Credneria and Platanus (Platanaceae) from the Late Cretaceous (Santonian) of Quedlinburg, Germany
2008 (English)In: Review of Palaeobotany and Palynology, ISSN 0034-6667, E-ISSN 1879-0615, Vol. 152, no 04-mar, 211-236 p.Article in journal (Refereed) Published
Foliage and reproductive structures of Platanaceae from the Upper Cretaceous (Santonian) of Quedlinburg, Central Germany, were comparatively studied and their systematic affinities established. One type of foliage preserved in sandstone and rarely in clayish siltstone belongs to the extinct genus Credneria. The leaves are typically obovate with a pinnate-actinodromous venation and distinct suprabasal veins. In addition, a substantial number of leaves preserved in siltstone and rarely in sandstone are identical to modern Platanus based on leaf architecture and epidermal features. As in modern Platanus leaf margin and size were found to be of no systematic significance in both fossil leaf types. Further, staminate flower heads preserved as cleavage compressions in siltstone were found in association with Platanus leaves; they contain pollen that is identical to modern Platanus in size and type of tectum. In addition. a few three-dimensionally preserved staminate flower heads with ca. 50 flowers on a receptaculum are described. Each flower appears to have a two-whorled perianth and six or seven stamens. The organs of the outer perianth whorl show a distinct epidermal cell pattern different from the inner ones. All perianth organs have the same length as the stamens. Stamens are bithecate and contain pollen identical to that found in compression fossils. Pistillate heads preserved in siltstone consist of numerous achenes with persistent styles, which show close similarity to modern Platanus. It remains unclear, whether additional inflorescence heads of uncertain sex found in sandstone that are slightly larger than those preserved in siltstone belong to the leaves of Credneria. Association evidence links vegetative and reproductive structures preserved in siltstone and indicates the presence of the modern genus Platanus in the Santonian.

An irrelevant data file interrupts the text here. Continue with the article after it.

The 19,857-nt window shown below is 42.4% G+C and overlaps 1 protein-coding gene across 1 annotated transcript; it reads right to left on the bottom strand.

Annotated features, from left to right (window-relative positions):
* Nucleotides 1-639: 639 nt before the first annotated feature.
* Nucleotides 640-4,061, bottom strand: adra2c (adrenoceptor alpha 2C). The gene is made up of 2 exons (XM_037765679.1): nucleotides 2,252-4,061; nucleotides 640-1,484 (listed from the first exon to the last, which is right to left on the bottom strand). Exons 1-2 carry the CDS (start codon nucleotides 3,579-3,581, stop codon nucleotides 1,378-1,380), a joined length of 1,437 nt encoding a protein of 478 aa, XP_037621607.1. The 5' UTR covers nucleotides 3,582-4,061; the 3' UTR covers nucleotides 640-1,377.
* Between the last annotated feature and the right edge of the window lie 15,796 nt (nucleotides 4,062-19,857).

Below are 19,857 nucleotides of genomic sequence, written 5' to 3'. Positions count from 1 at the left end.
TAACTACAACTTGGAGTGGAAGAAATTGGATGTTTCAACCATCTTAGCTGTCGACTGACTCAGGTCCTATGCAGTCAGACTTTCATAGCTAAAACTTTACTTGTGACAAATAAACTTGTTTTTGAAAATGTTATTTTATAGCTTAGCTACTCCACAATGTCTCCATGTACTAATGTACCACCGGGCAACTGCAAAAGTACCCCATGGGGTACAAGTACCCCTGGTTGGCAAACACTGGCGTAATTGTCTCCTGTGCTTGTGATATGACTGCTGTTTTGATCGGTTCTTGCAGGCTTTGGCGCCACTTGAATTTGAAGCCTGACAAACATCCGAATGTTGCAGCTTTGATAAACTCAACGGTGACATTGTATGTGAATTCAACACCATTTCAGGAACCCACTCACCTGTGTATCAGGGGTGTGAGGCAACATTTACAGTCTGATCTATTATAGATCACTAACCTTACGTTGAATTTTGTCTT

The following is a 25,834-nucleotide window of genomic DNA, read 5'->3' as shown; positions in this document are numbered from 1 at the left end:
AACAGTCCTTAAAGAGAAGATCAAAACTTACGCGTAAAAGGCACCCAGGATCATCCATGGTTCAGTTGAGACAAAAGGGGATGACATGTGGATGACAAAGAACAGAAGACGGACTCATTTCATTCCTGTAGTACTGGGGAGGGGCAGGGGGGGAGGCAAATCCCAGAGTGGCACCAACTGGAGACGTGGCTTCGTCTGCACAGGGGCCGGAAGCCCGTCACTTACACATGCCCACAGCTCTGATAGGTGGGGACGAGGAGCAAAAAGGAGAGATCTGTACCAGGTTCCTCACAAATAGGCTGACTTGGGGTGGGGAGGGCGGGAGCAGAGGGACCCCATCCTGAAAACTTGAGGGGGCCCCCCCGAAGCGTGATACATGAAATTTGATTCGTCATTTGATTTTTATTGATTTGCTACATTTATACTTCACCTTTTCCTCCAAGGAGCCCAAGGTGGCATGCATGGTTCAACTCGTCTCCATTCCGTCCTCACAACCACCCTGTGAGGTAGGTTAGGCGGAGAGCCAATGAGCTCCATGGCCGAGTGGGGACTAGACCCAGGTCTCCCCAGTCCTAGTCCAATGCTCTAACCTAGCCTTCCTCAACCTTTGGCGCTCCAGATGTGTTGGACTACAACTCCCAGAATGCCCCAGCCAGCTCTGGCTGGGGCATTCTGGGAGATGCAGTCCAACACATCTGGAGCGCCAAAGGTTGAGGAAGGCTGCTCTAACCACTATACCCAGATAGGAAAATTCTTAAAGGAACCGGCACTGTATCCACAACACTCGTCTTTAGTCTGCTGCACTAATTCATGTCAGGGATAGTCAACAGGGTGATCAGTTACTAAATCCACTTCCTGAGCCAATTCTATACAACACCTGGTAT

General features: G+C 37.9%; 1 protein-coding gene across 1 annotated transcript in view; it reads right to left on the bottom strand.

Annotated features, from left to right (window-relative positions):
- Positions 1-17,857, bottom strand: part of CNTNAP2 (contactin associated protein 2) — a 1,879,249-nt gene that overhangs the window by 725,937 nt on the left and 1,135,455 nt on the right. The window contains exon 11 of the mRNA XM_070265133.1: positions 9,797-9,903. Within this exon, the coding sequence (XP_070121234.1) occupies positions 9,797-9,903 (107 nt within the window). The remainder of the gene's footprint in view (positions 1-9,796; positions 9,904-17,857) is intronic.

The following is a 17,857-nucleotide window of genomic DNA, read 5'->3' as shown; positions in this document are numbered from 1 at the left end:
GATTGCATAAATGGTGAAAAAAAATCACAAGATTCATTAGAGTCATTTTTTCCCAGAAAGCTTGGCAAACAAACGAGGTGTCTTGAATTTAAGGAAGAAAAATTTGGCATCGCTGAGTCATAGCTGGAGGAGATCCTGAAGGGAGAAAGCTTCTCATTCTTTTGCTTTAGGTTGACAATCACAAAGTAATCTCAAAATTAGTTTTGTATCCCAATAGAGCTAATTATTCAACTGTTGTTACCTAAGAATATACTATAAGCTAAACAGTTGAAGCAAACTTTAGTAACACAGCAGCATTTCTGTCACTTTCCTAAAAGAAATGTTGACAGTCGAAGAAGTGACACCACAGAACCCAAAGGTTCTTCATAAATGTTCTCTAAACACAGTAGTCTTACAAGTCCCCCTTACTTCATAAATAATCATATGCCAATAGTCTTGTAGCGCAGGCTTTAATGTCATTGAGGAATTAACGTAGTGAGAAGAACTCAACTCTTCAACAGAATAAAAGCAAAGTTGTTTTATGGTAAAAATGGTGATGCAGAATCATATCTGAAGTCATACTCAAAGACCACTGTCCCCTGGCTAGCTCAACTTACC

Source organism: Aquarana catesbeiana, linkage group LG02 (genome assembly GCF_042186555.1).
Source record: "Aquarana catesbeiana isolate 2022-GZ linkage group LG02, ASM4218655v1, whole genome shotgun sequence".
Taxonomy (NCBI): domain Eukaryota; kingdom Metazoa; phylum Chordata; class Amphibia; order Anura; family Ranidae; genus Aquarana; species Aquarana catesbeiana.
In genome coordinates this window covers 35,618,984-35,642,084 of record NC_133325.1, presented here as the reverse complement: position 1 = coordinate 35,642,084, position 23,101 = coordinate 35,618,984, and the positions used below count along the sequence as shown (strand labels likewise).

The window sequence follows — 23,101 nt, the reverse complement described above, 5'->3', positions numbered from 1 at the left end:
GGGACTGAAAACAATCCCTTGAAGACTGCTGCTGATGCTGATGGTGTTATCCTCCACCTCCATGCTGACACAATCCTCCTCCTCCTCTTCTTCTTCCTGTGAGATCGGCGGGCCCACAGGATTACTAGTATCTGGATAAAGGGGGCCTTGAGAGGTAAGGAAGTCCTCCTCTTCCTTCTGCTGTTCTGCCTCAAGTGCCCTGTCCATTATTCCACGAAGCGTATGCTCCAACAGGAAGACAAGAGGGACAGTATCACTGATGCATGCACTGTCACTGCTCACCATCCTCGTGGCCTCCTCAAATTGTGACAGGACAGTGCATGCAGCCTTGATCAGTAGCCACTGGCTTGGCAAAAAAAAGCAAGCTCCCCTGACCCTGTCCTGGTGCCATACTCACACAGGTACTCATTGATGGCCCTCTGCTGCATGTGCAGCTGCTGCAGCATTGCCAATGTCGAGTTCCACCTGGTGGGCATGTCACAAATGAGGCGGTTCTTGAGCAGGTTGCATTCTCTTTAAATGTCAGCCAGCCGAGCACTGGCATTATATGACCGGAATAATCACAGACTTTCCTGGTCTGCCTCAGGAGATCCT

Place, publisher, year, edition, pages
2008. Vol. 152, no 04-mar, 211-236 p.
Late Cretaceous, Quedlinburg, Platanaceae, Credneria, Platanus, leaf fossils, reproductive structures, pollen, comparative morphology
IdentifiersURN: urn:nbn:se:su:diva-57699DOI: 10.1016/j.revpalbo.2008.05.004ISI: 000261704400008OAI: oai:DiVA.org:su-57699DiVA: diva2:417429
authorCount :32011-05-172011-05-162011-09-29Bibliographically approved